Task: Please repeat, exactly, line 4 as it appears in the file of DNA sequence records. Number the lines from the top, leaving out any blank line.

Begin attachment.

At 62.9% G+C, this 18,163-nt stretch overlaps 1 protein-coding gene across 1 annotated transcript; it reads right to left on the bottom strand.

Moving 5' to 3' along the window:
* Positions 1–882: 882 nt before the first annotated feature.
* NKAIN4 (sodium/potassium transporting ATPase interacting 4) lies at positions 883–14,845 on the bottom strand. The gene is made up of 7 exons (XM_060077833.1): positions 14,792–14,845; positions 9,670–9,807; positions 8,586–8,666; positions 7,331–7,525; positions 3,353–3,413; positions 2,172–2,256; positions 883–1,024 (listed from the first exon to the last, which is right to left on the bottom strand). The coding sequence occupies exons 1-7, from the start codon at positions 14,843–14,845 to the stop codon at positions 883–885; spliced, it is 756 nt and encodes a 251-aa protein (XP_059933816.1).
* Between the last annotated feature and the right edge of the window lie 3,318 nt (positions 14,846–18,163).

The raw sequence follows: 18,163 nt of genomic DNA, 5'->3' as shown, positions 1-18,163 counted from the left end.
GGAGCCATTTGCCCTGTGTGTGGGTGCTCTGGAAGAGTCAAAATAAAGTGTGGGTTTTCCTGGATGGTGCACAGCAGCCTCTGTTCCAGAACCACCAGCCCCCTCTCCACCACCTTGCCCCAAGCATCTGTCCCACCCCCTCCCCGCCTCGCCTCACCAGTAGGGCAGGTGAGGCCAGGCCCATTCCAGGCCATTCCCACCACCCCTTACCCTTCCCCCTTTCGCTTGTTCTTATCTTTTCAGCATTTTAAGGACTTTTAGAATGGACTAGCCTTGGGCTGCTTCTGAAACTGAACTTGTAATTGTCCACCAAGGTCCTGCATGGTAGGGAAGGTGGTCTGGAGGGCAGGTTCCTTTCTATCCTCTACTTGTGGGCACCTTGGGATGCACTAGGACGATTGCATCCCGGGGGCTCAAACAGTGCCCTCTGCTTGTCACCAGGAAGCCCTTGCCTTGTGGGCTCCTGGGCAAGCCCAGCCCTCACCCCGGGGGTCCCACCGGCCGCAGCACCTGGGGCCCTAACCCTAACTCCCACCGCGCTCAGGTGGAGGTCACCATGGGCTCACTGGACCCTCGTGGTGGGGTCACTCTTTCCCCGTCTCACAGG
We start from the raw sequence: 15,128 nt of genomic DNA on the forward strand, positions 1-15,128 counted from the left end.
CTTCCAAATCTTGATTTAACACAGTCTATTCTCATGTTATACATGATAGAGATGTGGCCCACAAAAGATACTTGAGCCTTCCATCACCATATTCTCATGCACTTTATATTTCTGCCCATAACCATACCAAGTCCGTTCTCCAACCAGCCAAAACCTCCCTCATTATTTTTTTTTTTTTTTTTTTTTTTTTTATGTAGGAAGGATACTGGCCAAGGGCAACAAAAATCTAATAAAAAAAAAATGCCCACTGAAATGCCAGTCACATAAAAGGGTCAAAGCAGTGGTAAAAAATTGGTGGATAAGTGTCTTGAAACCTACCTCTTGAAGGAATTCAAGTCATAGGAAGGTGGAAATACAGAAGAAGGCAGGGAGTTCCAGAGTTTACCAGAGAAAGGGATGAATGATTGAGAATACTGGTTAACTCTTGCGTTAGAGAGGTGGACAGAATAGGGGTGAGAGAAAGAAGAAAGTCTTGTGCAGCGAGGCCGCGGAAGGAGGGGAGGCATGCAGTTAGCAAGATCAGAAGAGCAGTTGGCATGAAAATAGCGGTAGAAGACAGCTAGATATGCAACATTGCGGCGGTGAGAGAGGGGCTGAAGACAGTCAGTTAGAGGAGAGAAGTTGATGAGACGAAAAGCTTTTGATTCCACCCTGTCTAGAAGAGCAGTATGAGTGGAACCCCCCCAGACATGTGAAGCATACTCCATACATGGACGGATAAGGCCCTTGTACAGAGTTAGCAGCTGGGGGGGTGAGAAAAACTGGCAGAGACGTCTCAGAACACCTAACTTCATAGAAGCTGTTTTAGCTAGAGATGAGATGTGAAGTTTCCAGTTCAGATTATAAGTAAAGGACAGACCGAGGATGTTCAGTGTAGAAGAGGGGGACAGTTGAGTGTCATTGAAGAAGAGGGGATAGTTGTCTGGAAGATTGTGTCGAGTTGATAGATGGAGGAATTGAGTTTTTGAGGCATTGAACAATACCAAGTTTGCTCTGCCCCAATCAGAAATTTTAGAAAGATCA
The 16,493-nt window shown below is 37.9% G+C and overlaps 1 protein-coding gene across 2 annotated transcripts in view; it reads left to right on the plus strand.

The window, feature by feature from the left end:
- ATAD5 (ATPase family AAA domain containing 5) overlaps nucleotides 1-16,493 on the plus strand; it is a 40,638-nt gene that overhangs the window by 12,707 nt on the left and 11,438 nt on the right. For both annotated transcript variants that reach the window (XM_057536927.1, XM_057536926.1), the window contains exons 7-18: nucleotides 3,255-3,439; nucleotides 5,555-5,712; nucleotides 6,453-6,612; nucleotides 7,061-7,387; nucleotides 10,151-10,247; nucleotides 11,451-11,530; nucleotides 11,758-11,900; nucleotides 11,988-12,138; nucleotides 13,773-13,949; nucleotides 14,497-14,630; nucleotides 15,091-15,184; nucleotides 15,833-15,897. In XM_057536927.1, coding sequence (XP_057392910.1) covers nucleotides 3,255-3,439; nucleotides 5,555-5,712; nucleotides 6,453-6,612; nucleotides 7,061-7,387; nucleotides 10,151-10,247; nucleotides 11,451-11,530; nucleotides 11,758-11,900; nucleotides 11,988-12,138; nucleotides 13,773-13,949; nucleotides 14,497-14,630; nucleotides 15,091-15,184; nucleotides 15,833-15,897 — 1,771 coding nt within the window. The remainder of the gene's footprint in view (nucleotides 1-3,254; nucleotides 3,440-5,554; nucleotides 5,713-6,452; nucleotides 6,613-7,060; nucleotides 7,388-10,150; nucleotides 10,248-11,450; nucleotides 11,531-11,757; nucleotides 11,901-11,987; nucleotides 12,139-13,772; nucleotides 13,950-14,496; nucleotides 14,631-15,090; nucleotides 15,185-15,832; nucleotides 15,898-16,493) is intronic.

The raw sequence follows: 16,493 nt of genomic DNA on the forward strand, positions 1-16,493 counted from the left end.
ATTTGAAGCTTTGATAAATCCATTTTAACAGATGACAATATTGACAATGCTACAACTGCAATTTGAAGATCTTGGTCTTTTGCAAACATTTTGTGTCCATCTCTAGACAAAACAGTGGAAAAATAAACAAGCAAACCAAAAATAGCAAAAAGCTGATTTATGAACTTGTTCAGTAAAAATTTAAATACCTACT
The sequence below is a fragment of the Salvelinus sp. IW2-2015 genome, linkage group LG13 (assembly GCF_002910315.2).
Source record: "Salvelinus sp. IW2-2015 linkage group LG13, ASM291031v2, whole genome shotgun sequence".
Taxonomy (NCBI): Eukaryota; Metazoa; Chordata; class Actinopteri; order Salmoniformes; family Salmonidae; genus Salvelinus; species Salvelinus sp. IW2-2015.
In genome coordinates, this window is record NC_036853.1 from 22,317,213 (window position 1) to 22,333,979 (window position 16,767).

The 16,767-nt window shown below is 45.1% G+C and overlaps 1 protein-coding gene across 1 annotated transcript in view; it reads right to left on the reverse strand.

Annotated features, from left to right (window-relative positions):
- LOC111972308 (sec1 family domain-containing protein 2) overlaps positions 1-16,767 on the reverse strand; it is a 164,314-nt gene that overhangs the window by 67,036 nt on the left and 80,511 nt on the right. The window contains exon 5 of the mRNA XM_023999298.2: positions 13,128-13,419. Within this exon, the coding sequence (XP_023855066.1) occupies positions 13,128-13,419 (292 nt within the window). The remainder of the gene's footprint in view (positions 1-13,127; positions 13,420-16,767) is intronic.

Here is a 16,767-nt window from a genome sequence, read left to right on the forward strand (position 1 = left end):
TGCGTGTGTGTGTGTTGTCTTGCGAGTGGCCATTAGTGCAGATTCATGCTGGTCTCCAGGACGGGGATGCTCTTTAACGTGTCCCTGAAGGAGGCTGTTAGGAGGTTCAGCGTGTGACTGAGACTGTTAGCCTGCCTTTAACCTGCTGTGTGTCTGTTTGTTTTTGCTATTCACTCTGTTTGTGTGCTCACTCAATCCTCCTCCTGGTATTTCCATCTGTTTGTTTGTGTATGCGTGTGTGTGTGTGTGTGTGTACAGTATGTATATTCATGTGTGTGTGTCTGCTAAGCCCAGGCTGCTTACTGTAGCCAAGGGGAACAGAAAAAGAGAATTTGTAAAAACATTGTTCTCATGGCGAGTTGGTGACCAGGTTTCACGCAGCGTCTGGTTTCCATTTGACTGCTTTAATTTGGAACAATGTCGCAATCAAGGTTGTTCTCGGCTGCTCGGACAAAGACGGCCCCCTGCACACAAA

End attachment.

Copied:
* NKAIN4 (sodium/potassium transporting ATPase interacting 4) lies at positions 883–14,845 on the bottom strand. The gene is made up of 7 exons (XM_060077833.1): positions 14,792–14,845; positions 9,670–9,807; positions 8,586–8,666; positions 7,331–7,525; positions 3,353–3,413; positions 2,172–2,256; positions 883–1,024 (listed from the first exon to the last, which is right to left on the bottom strand). The coding sequence occupies exons 1-7, from the start codon at positions 14,843–14,845 to the stop codon at positions 883–885; spliced, it is 756 nt and encodes a 251-aa protein (XP_059933816.1).